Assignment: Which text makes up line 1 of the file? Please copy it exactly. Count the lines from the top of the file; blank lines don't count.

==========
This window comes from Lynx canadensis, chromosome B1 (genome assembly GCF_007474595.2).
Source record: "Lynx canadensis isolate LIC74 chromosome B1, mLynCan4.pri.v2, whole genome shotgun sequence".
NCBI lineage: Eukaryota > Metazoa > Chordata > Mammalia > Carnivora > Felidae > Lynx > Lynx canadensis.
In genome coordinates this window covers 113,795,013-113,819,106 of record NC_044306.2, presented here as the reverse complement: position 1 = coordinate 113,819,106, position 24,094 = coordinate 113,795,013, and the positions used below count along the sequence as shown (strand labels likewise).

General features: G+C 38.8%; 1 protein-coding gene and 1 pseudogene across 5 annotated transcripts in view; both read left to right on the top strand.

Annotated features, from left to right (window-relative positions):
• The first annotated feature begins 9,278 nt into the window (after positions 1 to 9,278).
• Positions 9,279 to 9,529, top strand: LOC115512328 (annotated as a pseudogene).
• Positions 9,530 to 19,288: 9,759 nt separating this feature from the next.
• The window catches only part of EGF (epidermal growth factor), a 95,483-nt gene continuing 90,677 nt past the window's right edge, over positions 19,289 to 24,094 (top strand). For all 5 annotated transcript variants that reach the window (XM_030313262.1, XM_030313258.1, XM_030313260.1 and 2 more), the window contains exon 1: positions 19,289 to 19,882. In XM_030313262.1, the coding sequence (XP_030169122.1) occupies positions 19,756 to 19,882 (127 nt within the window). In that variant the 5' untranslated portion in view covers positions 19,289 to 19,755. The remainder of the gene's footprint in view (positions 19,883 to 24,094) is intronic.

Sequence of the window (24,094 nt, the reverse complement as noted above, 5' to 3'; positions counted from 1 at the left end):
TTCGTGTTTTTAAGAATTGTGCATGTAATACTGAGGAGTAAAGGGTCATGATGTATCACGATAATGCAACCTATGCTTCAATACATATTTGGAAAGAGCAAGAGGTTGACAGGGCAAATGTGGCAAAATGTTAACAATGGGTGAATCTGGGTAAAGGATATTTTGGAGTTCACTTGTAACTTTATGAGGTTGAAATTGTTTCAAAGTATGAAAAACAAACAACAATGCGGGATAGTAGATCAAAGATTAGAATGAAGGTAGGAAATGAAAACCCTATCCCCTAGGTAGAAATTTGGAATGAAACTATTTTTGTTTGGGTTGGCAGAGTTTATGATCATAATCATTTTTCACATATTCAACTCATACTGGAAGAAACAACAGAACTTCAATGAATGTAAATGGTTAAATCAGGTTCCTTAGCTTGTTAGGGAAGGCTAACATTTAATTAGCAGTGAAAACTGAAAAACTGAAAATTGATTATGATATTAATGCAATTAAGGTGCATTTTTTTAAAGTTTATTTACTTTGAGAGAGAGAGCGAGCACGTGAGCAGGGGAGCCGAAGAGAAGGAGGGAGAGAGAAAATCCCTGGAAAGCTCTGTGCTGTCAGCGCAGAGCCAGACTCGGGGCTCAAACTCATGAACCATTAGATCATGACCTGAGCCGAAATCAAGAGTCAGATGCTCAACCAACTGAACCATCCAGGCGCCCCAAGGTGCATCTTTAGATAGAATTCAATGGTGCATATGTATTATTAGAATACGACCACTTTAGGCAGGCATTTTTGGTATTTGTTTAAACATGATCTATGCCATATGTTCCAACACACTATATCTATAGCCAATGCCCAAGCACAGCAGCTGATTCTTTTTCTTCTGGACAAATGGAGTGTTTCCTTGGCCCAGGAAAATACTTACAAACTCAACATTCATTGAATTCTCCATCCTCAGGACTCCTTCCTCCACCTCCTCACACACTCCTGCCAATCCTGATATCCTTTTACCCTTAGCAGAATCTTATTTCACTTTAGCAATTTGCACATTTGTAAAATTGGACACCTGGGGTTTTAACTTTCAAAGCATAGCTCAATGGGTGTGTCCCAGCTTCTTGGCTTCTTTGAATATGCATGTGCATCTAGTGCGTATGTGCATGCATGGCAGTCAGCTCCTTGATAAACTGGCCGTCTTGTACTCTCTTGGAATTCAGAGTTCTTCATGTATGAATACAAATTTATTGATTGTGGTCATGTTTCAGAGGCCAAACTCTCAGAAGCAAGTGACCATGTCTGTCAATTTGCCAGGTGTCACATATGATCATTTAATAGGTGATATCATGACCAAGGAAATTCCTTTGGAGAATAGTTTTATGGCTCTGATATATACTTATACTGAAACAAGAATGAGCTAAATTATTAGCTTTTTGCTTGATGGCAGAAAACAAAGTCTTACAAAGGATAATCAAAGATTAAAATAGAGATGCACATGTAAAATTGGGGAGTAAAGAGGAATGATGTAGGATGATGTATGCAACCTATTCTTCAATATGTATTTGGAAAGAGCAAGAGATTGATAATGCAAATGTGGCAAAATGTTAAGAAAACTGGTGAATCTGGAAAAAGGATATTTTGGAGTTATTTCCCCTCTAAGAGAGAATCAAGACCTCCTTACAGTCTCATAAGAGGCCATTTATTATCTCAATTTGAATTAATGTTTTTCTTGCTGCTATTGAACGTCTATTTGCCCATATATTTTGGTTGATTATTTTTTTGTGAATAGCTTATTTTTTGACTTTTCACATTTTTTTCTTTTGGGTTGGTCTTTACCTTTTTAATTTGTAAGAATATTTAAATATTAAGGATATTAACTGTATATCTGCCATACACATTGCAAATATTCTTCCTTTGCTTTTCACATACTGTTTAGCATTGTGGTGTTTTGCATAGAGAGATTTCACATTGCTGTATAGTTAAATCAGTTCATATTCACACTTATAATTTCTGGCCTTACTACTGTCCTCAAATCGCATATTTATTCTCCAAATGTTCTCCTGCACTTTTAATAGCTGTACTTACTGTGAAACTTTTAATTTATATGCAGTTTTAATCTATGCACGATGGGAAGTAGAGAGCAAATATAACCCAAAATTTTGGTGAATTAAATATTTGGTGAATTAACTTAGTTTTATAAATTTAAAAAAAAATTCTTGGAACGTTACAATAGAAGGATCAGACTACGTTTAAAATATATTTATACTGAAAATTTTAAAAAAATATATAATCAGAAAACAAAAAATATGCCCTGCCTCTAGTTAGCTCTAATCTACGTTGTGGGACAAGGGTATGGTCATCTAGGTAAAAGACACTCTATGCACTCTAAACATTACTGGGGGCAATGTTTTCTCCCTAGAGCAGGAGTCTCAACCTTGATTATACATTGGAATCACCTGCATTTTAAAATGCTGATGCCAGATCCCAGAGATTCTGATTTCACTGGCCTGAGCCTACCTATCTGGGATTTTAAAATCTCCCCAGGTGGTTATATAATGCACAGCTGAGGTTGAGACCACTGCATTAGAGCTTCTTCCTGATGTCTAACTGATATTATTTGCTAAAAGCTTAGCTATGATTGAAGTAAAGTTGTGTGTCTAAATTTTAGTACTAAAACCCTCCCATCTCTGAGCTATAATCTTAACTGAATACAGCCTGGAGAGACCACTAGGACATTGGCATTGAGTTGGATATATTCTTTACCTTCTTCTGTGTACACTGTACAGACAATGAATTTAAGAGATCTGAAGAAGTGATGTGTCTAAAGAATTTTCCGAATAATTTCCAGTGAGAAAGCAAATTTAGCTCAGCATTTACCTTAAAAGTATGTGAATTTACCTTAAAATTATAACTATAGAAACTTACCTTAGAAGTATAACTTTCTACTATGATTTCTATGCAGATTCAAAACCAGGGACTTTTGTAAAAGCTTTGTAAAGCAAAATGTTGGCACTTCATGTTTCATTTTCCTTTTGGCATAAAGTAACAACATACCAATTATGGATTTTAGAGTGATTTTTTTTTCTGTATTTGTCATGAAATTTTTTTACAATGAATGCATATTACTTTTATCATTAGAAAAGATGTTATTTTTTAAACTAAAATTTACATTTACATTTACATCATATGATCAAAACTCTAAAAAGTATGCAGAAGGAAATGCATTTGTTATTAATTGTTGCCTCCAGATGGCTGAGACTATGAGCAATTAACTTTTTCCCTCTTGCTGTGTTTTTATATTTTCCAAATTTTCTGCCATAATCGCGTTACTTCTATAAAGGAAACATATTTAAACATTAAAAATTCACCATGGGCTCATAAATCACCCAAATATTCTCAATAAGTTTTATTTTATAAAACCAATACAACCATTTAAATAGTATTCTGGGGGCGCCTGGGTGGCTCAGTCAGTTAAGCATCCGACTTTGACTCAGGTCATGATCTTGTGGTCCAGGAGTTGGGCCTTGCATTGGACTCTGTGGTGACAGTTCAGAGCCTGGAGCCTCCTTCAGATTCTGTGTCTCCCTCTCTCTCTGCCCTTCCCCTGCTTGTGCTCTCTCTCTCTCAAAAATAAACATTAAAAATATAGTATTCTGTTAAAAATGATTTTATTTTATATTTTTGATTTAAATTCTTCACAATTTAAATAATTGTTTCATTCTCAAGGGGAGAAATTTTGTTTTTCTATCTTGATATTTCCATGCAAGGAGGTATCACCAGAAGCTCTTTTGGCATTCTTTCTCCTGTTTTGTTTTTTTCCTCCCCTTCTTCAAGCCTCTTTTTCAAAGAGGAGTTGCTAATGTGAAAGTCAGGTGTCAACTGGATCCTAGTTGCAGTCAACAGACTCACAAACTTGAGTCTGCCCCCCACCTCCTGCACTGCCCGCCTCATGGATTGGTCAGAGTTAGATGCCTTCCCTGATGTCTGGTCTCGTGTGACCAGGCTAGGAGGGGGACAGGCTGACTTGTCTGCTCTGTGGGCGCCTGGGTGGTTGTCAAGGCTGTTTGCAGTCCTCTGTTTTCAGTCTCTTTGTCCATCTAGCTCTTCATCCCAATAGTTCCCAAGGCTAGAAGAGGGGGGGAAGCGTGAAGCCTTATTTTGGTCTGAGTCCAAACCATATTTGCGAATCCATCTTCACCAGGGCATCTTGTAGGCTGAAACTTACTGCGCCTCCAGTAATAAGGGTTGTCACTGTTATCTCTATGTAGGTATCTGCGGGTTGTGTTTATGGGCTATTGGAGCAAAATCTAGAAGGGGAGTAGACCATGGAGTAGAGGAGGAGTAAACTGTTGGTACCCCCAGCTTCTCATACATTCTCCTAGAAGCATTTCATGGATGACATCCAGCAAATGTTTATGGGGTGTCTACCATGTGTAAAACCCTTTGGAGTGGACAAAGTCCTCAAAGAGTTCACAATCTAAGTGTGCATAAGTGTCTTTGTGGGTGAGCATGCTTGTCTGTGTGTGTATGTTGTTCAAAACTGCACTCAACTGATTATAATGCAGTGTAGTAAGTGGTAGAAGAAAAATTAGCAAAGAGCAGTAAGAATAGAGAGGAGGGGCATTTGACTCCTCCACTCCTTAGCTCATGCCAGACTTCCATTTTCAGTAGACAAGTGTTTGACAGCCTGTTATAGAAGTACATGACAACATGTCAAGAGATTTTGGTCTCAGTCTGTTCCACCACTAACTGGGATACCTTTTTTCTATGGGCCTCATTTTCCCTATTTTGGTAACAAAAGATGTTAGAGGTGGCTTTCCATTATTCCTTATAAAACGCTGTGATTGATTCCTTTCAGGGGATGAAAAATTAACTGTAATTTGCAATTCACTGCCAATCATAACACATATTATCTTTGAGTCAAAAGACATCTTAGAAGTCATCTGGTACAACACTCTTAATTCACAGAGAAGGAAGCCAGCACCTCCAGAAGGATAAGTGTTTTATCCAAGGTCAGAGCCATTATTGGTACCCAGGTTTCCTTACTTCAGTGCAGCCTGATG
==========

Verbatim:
This window comes from Lynx canadensis, chromosome B1 (genome assembly GCF_007474595.2).